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Do I need a pre lien filed in order to lien a project?

CaliforniaPreliminary Notice

A client is refusing to pay the final invoice on a two year project. No reason just won’t pay.

1 reply

May 31, 2019
Sorry to hear about your situation. There's no reason anyone should have to fight to get the money they've earned. First and foremost, let's clarify some terminology. Preliminary (or prelien) Notices are not required to be filed in California. But a preliminary notice must be served on the owner and prime contractor within 20 days of first providing labor or materials to a project. Serving a late notice is allowable, but it will only be effective for the labor or materials furnished in the through the preceding 20 days. Ultimately, if a preliminary notice was sent to the appropriate parties, then some lien rights have been secured.

As stated above, a CA prelim notice is not required, but it does provide some advantages. The main one being that the county recorder's office will notify the claimant directly if a Notice of Completion or Cessation is filed on the project. This is important because the filing of a Notice of Completion has a serious impact on lien deadlines. If filed, this can shorten the deadline to file a claim of lien from 90 days after substantial completion, to merely 30 days after the notice was filed. Now, if a prelim is served properly, if a Notice of Completion is filed, the owner/prime contractor is required to send notice of it's filing anyways. Failure to do so means the subs lien rights shouldn't be affected by the Notice of Completion anyways. So at the end of the day, actually filing a preliminary notice isn't particularly necessary. Furthermore, this could end up costing money just for filing fees alone!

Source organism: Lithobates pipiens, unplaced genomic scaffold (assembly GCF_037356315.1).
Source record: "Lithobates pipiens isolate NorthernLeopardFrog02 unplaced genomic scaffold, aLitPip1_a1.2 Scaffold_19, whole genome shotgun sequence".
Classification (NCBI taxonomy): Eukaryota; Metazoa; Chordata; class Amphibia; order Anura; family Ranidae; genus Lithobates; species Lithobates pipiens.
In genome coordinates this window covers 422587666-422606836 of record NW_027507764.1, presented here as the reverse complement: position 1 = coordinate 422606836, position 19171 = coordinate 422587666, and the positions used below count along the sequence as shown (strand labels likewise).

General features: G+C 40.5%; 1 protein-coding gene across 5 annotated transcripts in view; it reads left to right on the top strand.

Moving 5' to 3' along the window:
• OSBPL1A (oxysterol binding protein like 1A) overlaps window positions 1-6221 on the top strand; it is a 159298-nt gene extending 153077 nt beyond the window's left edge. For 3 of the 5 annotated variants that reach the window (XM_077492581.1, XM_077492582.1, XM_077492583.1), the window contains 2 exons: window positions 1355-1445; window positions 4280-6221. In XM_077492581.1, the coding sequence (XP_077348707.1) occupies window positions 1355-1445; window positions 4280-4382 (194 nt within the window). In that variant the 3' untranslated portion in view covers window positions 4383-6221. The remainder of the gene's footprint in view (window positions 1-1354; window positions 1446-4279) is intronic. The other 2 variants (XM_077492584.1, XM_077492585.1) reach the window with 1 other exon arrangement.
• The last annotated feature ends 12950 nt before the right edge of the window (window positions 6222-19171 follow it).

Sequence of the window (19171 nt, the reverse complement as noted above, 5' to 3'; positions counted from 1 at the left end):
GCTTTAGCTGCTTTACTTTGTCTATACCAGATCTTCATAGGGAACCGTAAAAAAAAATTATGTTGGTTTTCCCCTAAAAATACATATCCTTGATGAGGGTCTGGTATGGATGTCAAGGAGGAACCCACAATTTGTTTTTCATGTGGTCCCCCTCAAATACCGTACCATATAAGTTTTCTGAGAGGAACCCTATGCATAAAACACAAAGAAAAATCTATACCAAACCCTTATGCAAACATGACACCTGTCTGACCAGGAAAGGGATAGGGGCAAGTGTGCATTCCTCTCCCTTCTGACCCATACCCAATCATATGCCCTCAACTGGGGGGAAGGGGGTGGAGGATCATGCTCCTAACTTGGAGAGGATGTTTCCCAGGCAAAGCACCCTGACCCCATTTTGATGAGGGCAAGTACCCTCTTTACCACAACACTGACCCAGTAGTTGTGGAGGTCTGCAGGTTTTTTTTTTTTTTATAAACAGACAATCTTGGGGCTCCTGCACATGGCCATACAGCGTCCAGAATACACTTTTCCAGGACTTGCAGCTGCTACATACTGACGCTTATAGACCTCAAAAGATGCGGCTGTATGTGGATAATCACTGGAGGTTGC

If you have any other questions regarding California's notice requirements, these resources will be helpful: The Ultimate Guide to California's 20-Day Preliminary Notice; and California Mechanics Lien & Notice Overview.
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